From American Bandstand to New Year’s Rockin’ Eve, Clark Has Left an Indelible Mark on American Pop Culture
Anyone who grew up in the pre-internet days of the 50s was drawn to the family television nitely to watch American Bandstand which first aired nationally on August 5, 1957. On that day, Clark interviewed Elvis Presley. Clark when on to be the biggest name non-musician in the music industry and is responsible for putting the spotlight on countless performers and hit songs as well as himself becoming a household name.
Clark produced American Bandstand for syndicated television and later the USA Network, a cable-and-satellite-television channel, until 1989. Clark also hosted the program in 1987 and 1988; David Hirsch hosted in 1989, its final year. American Bandstand and Dick Clark himself were honored at the 2010 Daytime Emmy Awards.
The $10,000 Pyramid
Clark later became host of The $10,000 Pyramid, which premiered on CBS March 26, 1973 (the same day as The Young and the Restless). The show — a word association game created and produced by daytime television producer Bob Stewart — moved to ABC from 1974 to 1980, during which time the top prize was upgraded to $20,000. After a brief 1981 syndicated run as The $50,000 Pyramid, the show returned to CBS in 1982 as The New $25,000 Pyramid, and continued through 1988, save for a three month break. From 1985 to 1988, Clark hosted both the CBS $25,000 version and a daily $100,000 Pyramid in syndication. His daytime versions of Pyramid won nine Emmy Awards for best game show, a mark that is eclipsed only by the twelve won by the syndicated version of Jeopardy!. It also won Clark three Emmy Awards for best game show host.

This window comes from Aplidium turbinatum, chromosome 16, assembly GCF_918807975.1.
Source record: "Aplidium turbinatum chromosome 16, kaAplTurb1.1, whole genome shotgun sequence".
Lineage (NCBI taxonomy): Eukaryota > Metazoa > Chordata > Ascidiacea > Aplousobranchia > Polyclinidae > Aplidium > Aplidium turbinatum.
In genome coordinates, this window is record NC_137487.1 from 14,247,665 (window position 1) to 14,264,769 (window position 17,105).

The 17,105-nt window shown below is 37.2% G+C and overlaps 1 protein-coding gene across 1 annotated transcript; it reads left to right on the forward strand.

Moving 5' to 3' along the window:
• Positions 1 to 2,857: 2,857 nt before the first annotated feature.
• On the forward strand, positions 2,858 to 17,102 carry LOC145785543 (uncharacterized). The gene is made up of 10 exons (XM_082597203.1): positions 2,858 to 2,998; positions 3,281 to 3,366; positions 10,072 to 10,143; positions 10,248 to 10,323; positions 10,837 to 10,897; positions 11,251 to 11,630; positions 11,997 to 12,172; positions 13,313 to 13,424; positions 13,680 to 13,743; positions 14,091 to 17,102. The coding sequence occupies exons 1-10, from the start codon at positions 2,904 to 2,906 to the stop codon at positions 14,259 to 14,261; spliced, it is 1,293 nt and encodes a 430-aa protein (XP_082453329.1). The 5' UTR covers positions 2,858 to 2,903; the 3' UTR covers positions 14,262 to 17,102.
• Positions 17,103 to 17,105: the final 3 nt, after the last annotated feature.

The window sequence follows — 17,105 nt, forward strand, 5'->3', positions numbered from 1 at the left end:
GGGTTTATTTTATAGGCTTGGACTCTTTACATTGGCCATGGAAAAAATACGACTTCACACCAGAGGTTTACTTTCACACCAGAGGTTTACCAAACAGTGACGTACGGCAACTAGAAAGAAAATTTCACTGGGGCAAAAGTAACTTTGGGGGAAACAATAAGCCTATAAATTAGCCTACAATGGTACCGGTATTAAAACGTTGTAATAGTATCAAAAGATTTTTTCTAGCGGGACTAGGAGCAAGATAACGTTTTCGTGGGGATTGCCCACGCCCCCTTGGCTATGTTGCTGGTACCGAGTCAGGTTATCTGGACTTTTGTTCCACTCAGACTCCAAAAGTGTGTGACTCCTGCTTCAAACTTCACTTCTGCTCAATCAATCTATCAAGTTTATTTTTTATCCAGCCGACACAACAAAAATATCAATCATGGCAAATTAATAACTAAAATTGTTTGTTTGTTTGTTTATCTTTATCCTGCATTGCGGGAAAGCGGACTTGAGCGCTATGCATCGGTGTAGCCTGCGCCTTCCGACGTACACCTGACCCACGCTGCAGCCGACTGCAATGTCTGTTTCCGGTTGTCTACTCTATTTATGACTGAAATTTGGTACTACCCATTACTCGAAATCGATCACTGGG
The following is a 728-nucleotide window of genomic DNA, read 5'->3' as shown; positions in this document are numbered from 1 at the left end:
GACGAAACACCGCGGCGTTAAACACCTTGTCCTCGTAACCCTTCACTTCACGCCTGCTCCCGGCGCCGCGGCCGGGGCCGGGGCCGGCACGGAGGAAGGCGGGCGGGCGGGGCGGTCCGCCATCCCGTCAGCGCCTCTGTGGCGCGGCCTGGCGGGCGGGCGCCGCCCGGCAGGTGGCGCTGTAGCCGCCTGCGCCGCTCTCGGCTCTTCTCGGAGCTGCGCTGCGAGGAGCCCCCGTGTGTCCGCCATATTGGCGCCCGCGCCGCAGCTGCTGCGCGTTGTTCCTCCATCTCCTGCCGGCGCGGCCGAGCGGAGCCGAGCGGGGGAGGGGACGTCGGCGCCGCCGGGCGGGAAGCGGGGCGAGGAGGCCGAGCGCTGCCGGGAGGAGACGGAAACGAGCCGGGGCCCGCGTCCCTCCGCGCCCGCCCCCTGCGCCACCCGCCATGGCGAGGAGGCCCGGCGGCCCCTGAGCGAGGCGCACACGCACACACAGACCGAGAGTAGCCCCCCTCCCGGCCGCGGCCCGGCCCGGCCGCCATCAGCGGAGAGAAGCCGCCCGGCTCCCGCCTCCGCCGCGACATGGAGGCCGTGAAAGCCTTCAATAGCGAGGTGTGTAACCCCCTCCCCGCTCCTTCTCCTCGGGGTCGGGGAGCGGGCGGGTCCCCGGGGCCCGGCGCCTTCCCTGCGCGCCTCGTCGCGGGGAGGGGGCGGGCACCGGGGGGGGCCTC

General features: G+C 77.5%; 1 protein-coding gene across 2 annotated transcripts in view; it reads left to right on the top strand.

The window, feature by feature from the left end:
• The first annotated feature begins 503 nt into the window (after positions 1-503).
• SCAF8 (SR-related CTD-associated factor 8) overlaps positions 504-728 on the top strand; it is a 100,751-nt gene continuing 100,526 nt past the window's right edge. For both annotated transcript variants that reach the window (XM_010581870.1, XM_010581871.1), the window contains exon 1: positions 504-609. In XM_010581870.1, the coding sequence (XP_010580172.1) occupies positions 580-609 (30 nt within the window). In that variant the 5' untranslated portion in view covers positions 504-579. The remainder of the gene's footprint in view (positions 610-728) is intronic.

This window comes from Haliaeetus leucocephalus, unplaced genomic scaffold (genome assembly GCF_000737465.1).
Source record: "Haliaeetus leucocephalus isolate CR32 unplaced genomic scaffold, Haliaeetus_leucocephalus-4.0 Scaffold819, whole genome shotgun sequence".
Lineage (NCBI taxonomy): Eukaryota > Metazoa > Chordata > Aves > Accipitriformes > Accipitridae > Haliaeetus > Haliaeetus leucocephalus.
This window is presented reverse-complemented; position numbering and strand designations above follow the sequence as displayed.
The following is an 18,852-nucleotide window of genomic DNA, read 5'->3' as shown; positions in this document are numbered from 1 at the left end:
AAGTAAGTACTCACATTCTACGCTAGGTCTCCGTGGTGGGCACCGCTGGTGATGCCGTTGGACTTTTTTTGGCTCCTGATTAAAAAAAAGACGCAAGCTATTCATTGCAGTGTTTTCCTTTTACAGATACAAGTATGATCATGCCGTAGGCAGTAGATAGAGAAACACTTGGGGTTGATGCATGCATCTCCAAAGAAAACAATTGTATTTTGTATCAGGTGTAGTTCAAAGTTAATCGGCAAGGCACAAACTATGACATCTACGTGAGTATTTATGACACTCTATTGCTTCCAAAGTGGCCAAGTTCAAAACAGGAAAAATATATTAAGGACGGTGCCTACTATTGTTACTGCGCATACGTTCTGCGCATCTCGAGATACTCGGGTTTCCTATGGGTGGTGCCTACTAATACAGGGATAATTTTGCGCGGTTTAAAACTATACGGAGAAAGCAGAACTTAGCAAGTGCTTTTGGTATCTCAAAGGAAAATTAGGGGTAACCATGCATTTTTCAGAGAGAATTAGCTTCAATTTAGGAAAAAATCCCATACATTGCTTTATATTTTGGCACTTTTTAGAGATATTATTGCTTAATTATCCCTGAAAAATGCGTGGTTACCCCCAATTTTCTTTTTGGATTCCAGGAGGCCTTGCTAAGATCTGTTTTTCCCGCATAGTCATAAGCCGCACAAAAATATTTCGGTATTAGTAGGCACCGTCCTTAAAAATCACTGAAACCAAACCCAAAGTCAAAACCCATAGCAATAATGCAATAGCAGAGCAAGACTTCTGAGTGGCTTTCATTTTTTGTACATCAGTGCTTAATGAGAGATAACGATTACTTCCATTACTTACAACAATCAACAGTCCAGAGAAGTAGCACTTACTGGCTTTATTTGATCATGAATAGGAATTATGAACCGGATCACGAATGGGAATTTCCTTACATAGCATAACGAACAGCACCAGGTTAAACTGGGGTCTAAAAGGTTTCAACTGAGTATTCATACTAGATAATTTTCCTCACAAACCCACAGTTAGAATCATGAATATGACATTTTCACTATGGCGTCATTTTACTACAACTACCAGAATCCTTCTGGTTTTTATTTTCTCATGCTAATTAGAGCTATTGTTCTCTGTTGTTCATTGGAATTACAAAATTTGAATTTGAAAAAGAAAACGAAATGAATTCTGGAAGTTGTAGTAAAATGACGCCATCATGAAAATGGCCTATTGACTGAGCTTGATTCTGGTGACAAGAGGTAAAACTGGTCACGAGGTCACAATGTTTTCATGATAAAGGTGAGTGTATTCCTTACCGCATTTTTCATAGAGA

Dick Clark’s New Year’s Rockin’ Eve
In 1972, Dick Clark produced his first New Year’s Eve broadcast for NBC. The special, Three Dog Night’s Year’s Rockin’ Eve 1973, aired on December 31, 1972, and was hosted by the members of the rock band Three Dog Night. The program also featured performances by Blood, Sweat & Tears, Helen Reddy and Al Green, pre-recorded from the ballroom of the Queen Mary in Long Beach, California. Clark produced the telecast with a younger audience in mind, titling it New Year’s Rockin’ Eve in order to emphasize the fact that the show would be a contrast from Guy Lombardo’s specials. He had felt that Lombardo’s broadcasts had alienated younger viewers due to its reliance on big band music and “people dancing cheek-to-jowl in their tuxedos and funny hats.”
The second special, New Year’s Rockin’ Eve 1974, also on NBC, was hosted by comedian George Carlin and featured musical performances by The Pointer Sisters, Billy Preston, Linda Ronstadt and Tower Of Power — which were also pre-recorded from the Queen Mary Beginning on the 1975 edition, the program moved to ABC, and Clark assumed hosting duties. Following Guy Lombardo’s death in 1977, Dick Clark’s New Year’s Rockin’ Eve quickly became a television tradition of its own — Dick Clark would host the special for thirty-three straight years. Ryan Seacrest has been the program’s co-host since the December 31, 2005 telecast.
Dick Clark died at 82 on April 18, 2012 of an apparent heart attack. He had been in poor health since a debilitating stroke in 2004. He will be missed.